Harvard alters shopping period, Yale may follow

Many seminar classes are oversubscribed, causing scheduling issues.
Many seminar classes are oversubscribed, causing scheduling issues. Photo by Josh Satok.

Yale’s shopping period is winding down, but Harvard’s begins on Monday. Whereas administrators in New Haven have spent the last two weeks scrambling to accommodate interest in courses, those in Cambridge hope they already have an idea of what their students want to take.

Harvard required students to preregister for spring courses in November in an attempt to ease the challenges of assigning classrooms, allocating teaching fellows and buying textbooks, Assistant Dean of Undergraduate Education Katherine Stanton said. She added that students can still shop and enroll in whichever courses they want. Yale administrators, who had not heard about Harvard’s new policy until they were contacted by the News, acknowledged that shopping period poses many logistical issues and said they will be watching to see how well Harvard’s policy works.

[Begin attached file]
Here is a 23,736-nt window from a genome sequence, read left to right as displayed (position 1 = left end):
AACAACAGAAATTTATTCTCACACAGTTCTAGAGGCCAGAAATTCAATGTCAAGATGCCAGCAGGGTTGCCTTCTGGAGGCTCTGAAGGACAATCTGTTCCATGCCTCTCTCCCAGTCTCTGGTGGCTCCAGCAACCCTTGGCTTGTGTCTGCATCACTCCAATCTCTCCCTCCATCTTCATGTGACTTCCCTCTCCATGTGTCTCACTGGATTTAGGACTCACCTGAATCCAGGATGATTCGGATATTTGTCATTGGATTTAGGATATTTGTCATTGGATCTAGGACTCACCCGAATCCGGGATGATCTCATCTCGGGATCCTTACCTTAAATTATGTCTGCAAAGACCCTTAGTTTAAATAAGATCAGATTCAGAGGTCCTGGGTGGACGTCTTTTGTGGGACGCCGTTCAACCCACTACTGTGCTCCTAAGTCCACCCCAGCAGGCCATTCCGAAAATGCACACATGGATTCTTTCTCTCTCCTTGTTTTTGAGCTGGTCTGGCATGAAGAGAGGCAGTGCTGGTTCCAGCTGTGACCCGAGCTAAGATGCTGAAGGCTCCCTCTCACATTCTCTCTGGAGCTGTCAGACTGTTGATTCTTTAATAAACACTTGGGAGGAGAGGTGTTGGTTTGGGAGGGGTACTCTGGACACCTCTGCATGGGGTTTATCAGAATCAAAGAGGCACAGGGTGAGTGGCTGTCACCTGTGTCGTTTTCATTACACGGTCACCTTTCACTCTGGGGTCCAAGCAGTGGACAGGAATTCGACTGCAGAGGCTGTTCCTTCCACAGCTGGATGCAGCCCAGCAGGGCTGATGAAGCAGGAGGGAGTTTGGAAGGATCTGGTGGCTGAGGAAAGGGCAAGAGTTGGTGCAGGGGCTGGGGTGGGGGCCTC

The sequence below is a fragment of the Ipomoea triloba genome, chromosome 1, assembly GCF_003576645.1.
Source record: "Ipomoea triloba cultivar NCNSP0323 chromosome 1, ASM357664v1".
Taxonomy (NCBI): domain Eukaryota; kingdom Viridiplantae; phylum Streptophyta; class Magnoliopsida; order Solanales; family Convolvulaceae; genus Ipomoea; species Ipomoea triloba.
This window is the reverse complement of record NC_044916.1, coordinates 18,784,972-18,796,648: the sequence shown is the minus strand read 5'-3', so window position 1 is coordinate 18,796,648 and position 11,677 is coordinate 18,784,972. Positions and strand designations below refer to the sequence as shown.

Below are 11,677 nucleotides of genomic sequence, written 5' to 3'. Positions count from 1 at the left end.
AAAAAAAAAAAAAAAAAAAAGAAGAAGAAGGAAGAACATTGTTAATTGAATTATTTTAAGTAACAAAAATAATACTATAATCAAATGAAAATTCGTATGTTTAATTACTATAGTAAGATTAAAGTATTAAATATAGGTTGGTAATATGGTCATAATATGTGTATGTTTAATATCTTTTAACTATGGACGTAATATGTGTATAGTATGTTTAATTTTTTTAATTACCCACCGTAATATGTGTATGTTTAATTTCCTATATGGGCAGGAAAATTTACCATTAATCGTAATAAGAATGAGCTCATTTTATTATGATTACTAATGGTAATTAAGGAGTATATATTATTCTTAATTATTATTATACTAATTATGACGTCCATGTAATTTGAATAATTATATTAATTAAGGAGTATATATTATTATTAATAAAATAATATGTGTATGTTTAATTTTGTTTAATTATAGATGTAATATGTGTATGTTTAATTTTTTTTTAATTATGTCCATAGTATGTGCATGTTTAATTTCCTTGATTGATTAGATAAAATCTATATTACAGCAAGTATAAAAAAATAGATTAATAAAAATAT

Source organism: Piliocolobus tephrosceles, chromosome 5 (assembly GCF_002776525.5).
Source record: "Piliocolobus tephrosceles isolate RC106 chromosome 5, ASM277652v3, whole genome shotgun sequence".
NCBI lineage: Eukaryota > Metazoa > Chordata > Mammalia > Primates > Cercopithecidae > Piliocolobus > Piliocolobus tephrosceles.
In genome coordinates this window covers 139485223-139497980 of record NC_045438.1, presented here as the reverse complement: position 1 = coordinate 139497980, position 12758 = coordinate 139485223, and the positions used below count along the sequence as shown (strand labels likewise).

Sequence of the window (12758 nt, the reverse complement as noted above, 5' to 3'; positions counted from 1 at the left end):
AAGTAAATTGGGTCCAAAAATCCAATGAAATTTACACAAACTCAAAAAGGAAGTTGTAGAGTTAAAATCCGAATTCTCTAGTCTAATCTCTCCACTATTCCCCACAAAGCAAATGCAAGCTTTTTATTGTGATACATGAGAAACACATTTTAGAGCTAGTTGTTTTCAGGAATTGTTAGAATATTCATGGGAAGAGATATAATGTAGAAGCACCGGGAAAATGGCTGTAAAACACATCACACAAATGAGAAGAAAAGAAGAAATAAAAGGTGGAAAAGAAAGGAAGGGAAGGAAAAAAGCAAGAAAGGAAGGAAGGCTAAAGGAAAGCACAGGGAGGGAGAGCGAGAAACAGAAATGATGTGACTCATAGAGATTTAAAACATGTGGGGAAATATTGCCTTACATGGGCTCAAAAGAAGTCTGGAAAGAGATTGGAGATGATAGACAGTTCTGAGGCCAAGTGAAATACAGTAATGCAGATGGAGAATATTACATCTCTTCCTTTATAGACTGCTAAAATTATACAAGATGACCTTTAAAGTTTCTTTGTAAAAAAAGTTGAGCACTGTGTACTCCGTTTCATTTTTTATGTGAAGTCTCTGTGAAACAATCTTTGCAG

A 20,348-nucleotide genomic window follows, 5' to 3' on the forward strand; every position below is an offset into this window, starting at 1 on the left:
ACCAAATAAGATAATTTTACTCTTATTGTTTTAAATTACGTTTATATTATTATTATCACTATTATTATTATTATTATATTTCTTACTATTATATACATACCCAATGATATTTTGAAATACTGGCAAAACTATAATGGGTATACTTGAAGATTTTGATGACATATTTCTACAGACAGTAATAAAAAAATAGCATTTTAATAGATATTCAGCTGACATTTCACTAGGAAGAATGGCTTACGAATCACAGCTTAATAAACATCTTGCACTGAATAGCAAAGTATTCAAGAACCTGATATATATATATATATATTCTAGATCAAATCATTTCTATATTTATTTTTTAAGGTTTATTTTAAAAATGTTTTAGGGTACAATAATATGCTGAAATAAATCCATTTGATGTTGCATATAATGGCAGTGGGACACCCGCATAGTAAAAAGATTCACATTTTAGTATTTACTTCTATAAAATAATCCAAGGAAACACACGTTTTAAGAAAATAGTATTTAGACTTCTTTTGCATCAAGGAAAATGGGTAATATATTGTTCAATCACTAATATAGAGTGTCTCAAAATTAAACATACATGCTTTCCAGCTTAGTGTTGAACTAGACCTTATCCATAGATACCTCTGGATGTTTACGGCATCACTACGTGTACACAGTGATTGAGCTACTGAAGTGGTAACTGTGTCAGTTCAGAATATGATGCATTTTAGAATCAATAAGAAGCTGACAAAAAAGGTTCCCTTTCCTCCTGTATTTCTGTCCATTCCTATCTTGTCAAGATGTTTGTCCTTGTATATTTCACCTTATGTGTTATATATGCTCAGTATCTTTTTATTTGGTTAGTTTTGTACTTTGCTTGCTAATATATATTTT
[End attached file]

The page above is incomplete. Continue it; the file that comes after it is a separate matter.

“I’d be interested to hear what the result of Harvard’s [policy] is, and I think we could possibly do something like that at Yale,” said John Meeske ’74, associate dean for student organizations and physical resources. “It could serve everyone better if we had a service like this.”

But Harvard wasn’t the first to come up with a preregistration program. Meeske, who served as Yale College registrar until 1995, said Yale tried something similar in the early 1990s, requiring students to put spring courses they expected to take on their fall schedules. But there was “almost no relation” between the courses students listed and the ones they ended up taking, he said. Harvard asked students to submit spring schedules in November, as opposed to at the beginning of the year, and Meeske said such a policy might actually work.

“There is a better chance that the later it is, the more accurate it will be,” he said.

Yale collected the predicted courses with fall schedules in the 1990s because administrators did not want to collect an extra round of paperwork by hand, he said. But technology would now make the process much easier, he added.